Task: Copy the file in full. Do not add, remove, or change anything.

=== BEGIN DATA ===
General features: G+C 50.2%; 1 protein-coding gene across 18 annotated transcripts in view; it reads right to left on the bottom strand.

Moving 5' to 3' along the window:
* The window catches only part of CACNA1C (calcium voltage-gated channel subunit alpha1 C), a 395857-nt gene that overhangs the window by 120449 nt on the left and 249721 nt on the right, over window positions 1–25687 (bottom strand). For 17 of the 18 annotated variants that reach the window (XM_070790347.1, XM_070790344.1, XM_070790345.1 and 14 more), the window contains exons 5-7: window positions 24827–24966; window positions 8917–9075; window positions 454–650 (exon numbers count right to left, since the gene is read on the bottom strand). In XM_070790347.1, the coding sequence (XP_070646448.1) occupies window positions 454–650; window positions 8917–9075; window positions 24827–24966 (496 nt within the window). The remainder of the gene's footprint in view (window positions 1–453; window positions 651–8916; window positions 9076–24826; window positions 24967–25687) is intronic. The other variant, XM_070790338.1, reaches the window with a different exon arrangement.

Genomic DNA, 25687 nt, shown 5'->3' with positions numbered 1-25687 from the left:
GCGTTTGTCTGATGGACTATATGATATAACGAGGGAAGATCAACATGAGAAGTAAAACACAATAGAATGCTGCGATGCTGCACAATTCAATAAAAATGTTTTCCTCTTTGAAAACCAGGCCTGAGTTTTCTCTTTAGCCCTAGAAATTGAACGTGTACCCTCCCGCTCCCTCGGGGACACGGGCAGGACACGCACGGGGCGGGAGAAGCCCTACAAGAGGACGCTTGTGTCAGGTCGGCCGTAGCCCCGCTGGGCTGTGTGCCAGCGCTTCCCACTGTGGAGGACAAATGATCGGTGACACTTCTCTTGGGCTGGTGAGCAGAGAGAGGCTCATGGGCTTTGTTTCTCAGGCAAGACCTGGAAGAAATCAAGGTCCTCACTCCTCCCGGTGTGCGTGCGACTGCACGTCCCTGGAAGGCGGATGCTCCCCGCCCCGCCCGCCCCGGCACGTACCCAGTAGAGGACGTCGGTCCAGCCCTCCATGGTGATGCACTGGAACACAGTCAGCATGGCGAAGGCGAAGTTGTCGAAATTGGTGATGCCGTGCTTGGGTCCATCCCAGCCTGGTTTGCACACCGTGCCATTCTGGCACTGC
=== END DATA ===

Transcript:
General features: G+C 50.2%; 1 protein-coding gene across 18 annotated transcripts in view; it reads right to left on the bottom strand.

Moving 5' to 3' along the window:
* The window catches only part of CACNA1C (calcium voltage-gated channel subunit alpha1 C), a 395857-nt gene that overhangs the window by 120449 nt on the left and 249721 nt on the right, over window positions 1–25687 (bottom strand). For 17 of the 18 annotated variants that reach the window (XM_070790347.1, XM_070790344.1, XM_070790345.1 and 14 more), the window contains exons 5-7: window positions 24827–24966; window positions 8917–9075; window positions 454–650 (exon numbers count right to left, since the gene is read on the bottom strand). In XM_070790347.1, the coding sequence (XP_070646448.1) occupies window positions 454–650; window positions 8917–9075; window positions 24827–24966 (496 nt within the window). The remainder of the gene's footprint in view (window positions 1–453; window positions 651–8916; window positions 9076–24826; window positions 24967–25687) is intronic. The other variant, XM_070790338.1, reaches the window with a different exon arrangement.

Genomic DNA, 25687 nt, shown 5'->3' with positions numbered 1-25687 from the left:
GCGTTTGTCTGATGGACTATATGATATAACGAGGGAAGATCAACATGAGAAGTAAAACACAATAGAATGCTGCGATGCTGCACAATTCAATAAAAATGTTTTCCTCTTTGAAAACCAGGCCTGAGTTTTCTCTTTAGCCCTAGAAATTGAACGTGTACCCTCCCGCTCCCTCGGGGACACGGGCAGGACACGCACGGGGCGGGAGAAGCCCTACAAGAGGACGCTTGTGTCAGGTCGGCCGTAGCCCCGCTGGGCTGTGTGCCAGCGCTTCCCACTGTGGAGGACAAATGATCGGTGACACTTCTCTTGGGCTGGTGAGCAGAGAGAGGCTCATGGGCTTTGTTTCTCAGGCAAGACCTGGAAGAAATCAAGGTCCTCACTCCTCCCGGTGTGCGTGCGACTGCACGTCCCTGGAAGGCGGATGCTCCCCGCCCCGCCCGCCCCGGCACGTACCCAGTAGAGGACGTCGGTCCAGCCCTCCATGGTGATGCACTGGAACACAGTCAGCATGGCGAAGGCGAAGTTGTCGAAATTGGTGATGCCGTGCTTGGGTCCATCCCAGCCTGGTTTGCACACCGTGCCATTCTGGCACTGC